Sound: There's been an elephant in the room for geek overlords Weezer for some time - will there be another album as emotionally honest as 1996's high point "Pinkerton"? And with 2009's "Raditude" receiving a mauling from both fans and critics alike, Rivers Cuomo promised Hurley to be a "raw, unpolished rock record." And, partly, he's right. The two openers, "Memories" and "Ruling Me", are both musically pitched between the heavy thump of 2002's "Maladroit" and the pop of "Raditude", and are, alas, far too polished to make it old school Weezer. Thankfully, though, as soon as "Trainwrecks" roars into view, the album becomes their most consistent since "Maladroit". Angry guitars, screechy vocals and thumping choruses are firmly back on the menu. The finest track, "Unspoken", begins as a tender acoustic lament similar to "Butterfly", before revving into an agitated rocker reminiscent of "Say It Ain't So". Weezer are connecting to their past, and in such a convincing way, and the hardcore riffs of "Run Away" and "Hang On" offer plenty to provide a smile to any exasperated Weezer fan. The pounding "Where's My Sex" is also a highlight which is close to a contemporary version of the "Blue Album". // 8

Lyrics: Lyrically, Cuomo finally offers a slightly more personal approach to "Hurley", a trick he hasn't applied since "Perfect Situation". "Run Away" is one of the tracks close to the soul-searching of "Pinkerton", as does the Ryan Adams co-write "Unspoken". Lines such as "and if you take this away from me / I'll never forgive you" and "over and over / We swore it was over" sound considerably more characteristic of Cuomo as opposed to "I can't stop partying". Alas, Cuomo does indulge in his trademark woeful vignettes from time to time, though these are usually kept for "Smart Girls". "Where's My Sex" provides comic relief a la "The Sweater Song", in which Cuomo simply changes the word 'socks' for 'sex', creating a frustrated diatribe of sexual frustration, which cleverly changes tack halfway through into a snotty punk anthem. // 7

Overall Impression: "Hurley" is indeed a full on rock record from start to finish, and though not as raw as Cuomo would have you believe, it's still a huge relief to hear them turn up the amps and channel the rocky spirit of "The Green Album" and "Maladroit", the two albums this LP best resemble. "Unspoken" and "Run Away" are both the highlights here, both sounding like Weezer offcuts from the '90s, which, as we know, is certainly no bad thing. Though not as good as their first 3 albums, it's certainly their best work in nearly a decade, and let's just hope the next album plays down the polish even further. No Lil Wayne, either. // 8

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overall: 7.7
Hurley Reviewed by: unregistered, on september 21, 2010
0 of 0 people found this review helpful

Sound: There's been an elephant in the room for geek overlords Weezer for some time - will there be another album as emotionally honest as 1996's high point "Pinkerton"? And with 2009's "Raditude" recieving a mauling from both fans and critics alike, Rivers Cuomo promised Hurley to be a "raw, unpolished rock record." And, partly, he's right. The two openers, "Memories" and "Ruling Me", are both musically pitched between the heavy thump of 2002's "Maladroit" and the pop of "Raditude", and are, alas, far too polished to make it old school Weezer. Thankfully, though, as soon as "Trainwrecks" roars into view, the album becomes their most consistent since "Maladroit". Angry guitars, screechy vocals and thumping choruses are firmly back on the menu. The finest track, "Unspoken", begins as a tender acoustic lament similar to "Butterfly", before revving into an agitated rocker reminiscent of "Say It Ain't So". Weezer are connecting to their past, and in such a convincing way, and the hardcore riffs of "Run Away" and "Hang On" offer plenty to provide a smile to any exasperated Weezer fan. The pounding "Where's My Sex" is also a highlight which is close to a contemporary version of the "Blue Album". // 8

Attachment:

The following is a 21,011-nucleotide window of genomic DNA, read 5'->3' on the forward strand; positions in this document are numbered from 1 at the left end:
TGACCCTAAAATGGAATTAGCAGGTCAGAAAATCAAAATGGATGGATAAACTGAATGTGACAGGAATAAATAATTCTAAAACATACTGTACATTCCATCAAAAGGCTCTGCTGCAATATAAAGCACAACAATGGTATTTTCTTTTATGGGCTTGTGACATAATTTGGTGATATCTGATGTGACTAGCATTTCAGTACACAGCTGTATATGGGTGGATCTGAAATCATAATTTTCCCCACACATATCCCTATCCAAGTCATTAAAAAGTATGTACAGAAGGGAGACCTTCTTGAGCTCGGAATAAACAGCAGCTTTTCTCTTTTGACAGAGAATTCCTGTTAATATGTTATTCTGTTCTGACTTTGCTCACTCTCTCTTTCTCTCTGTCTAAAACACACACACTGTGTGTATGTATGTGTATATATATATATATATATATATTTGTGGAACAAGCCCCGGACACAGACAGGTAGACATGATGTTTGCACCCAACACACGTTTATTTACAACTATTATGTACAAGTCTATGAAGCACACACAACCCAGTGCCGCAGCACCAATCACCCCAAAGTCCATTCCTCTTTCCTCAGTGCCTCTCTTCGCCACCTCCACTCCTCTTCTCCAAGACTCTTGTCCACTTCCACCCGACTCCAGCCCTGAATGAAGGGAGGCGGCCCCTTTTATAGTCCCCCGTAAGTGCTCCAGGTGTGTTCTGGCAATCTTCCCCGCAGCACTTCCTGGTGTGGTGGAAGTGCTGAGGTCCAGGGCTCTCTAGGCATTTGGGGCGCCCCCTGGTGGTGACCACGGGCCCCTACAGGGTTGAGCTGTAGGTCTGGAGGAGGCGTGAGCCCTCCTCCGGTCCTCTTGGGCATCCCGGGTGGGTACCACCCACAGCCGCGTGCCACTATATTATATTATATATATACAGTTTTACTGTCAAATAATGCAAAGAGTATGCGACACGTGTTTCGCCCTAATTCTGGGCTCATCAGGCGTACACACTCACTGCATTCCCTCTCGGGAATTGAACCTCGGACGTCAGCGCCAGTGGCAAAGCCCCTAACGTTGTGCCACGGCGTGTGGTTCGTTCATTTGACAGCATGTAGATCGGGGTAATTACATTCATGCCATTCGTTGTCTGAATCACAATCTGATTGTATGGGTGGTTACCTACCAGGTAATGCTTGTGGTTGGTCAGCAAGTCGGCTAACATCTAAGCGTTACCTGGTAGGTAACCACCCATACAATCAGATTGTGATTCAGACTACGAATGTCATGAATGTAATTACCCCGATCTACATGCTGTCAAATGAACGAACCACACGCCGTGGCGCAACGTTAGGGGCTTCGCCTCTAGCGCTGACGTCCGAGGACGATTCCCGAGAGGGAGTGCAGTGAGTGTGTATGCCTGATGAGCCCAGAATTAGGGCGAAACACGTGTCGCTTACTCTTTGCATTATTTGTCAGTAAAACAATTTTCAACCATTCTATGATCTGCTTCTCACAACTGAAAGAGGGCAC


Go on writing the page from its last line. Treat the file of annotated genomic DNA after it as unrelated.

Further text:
Lyrics: Lyrically, Cuomo finally offers a slightly more personal approach to 'Hurley', a trick he hasn't applied since "Perfect Situation". "Run Away" is one of the tracks close to the soul-searching of "Pinkerton", as does the Ryan Adams co-write "Unspoken". Lines such as "and if you take this away from me / I'll never forgive you" and "over and over / We swore it was over" sound considerably more characteristic of Cuomo as opposed to "I can't stop partying". Alas, Cuomo does indulge in his trademark woeful vignettes from time to time, though these are usually kept for "Smart Girls". "Where's My Sex" provides comic relief a la "The Sweater Song", in which Cuomo simply changes the word 'socks' for 'sex', creating a frustrated diatribe of sexual frustration, which cleverly changes tack halfway through into a snotty punk anthem. // 7

Overall Impression: "Hurley" is indeed a full on rock record from start to finish, and though not as raw as Cuomo would have you believe, it's still a huge relief to hear them turn up the amps and channel the rocky spirit of "The Green Album" and "Maladroit", the two albums this LP best resemble. "Unspoken" and "Run Away" are both the highlights here, both sounding like Weezer offcuts from the '90s, which, as we know, is certainly no bad thing. Though not as good as their first 3 albums, it's certainly their best work in nearly a decade, and let's just hope the next album plays down the polish even further. No Lil Wayne, either. (c) sam lambeth 2010. // 8

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More Weezer reviews rating latest review
+ Pinkerton 9.5 11/25/2009
+ Weezer (Blue Album) 9.7 11/20/2009
+ Raditude 7.2 11/13/2009
+ Maladroit 7.9 07/24/2009
+ Christmas With Weezer 7.8 12/22/2008